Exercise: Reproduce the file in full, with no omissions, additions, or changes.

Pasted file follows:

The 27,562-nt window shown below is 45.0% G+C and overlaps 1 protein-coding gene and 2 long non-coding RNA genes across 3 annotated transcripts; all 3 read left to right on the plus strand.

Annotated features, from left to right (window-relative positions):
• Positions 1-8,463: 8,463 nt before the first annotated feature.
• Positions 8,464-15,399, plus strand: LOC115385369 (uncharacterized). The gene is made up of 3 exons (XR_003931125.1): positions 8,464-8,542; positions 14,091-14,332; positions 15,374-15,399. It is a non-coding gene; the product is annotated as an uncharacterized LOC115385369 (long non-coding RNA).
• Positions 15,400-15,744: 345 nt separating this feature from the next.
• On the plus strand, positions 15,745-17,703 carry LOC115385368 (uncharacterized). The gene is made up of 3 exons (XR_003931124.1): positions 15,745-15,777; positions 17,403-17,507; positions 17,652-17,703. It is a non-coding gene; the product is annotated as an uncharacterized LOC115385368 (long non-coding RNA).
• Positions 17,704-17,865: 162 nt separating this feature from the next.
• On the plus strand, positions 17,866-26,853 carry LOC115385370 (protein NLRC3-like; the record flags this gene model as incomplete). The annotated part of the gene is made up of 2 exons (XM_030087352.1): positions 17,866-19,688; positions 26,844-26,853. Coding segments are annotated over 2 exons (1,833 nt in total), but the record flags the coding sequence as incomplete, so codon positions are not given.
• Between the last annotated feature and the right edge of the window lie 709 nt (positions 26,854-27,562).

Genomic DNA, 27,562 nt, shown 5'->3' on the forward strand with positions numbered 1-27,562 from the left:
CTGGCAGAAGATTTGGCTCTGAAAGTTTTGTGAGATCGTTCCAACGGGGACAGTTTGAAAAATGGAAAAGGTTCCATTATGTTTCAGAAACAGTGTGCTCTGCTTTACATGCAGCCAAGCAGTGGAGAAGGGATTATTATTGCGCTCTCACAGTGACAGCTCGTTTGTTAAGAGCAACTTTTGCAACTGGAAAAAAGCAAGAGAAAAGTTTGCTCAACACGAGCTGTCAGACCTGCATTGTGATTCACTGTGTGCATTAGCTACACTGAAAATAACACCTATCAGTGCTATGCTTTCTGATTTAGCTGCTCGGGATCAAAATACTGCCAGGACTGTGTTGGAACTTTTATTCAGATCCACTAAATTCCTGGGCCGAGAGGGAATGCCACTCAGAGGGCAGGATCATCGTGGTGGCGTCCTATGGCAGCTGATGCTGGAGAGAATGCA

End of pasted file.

The 27,562-nt window shown below is 45.0% G+C and overlaps 1 protein-coding gene and 2 long non-coding RNA genes across 3 annotated transcripts; all 3 read left to right on the plus strand.

Annotated features, from left to right (window-relative positions):
• Positions 1-8,463: 8,463 nt before the first annotated feature.
• Positions 8,464-15,399, plus strand: LOC115385369 (uncharacterized). The gene is made up of 3 exons (XR_003931125.1): positions 8,464-8,542; positions 14,091-14,332; positions 15,374-15,399. It is a non-coding gene; the product is annotated as an uncharacterized LOC115385369 (long non-coding RNA).
• Positions 15,400-15,744: 345 nt separating this feature from the next.
• On the plus strand, positions 15,745-17,703 carry LOC115385368 (uncharacterized). The gene is made up of 3 exons (XR_003931124.1): positions 15,745-15,777; positions 17,403-17,507; positions 17,652-17,703. It is a non-coding gene; the product is annotated as an uncharacterized LOC115385368 (long non-coding RNA).
• Positions 17,704-17,865: 162 nt separating this feature from the next.
• On the plus strand, positions 17,866-26,853 carry LOC115385370 (protein NLRC3-like; the record flags this gene model as incomplete). The annotated part of the gene is made up of 2 exons (XM_030087352.1): positions 17,866-19,688; positions 26,844-26,853. Coding segments are annotated over 2 exons (1,833 nt in total), but the record flags the coding sequence as incomplete, so codon positions are not given.
• Between the last annotated feature and the right edge of the window lie 709 nt (positions 26,854-27,562).

Genomic DNA, 27,562 nt, shown 5'->3' on the forward strand with positions numbered 1-27,562 from the left:
CTGGCAGAAGATTTGGCTCTGAAAGTTTTGTGAGATCGTTCCAACGGGGACAGTTTGAAAAATGGAAAAGGTTCCATTATGTTTCAGAAACAGTGTGCTCTGCTTTACATGCAGCCAAGCAGTGGAGAAGGGATTATTATTGCGCTCTCACAGTGACAGCTCGTTTGTTAAGAGCAACTTTTGCAACTGGAAAAAAGCAAGAGAAAAGTTTGCTCAACACGAGCTGTCAGACCTGCATTGTGATTCACTGTGTGCATTAGCTACACTGAAAATAACACCTATCAGTGCTATGCTTTCTGATTTAGCTGCTCGGGATCAAAATACTGCCAGGACTGTGTTGGAACTTTTATTCAGATCCACTAAATTCCTGGGCCGAGAGGGAATGCCACTCAGAGGGCAGGATCATCGTGGTGGCGTCCTATGGCAGCTGATGCTGGAGAGAATGCA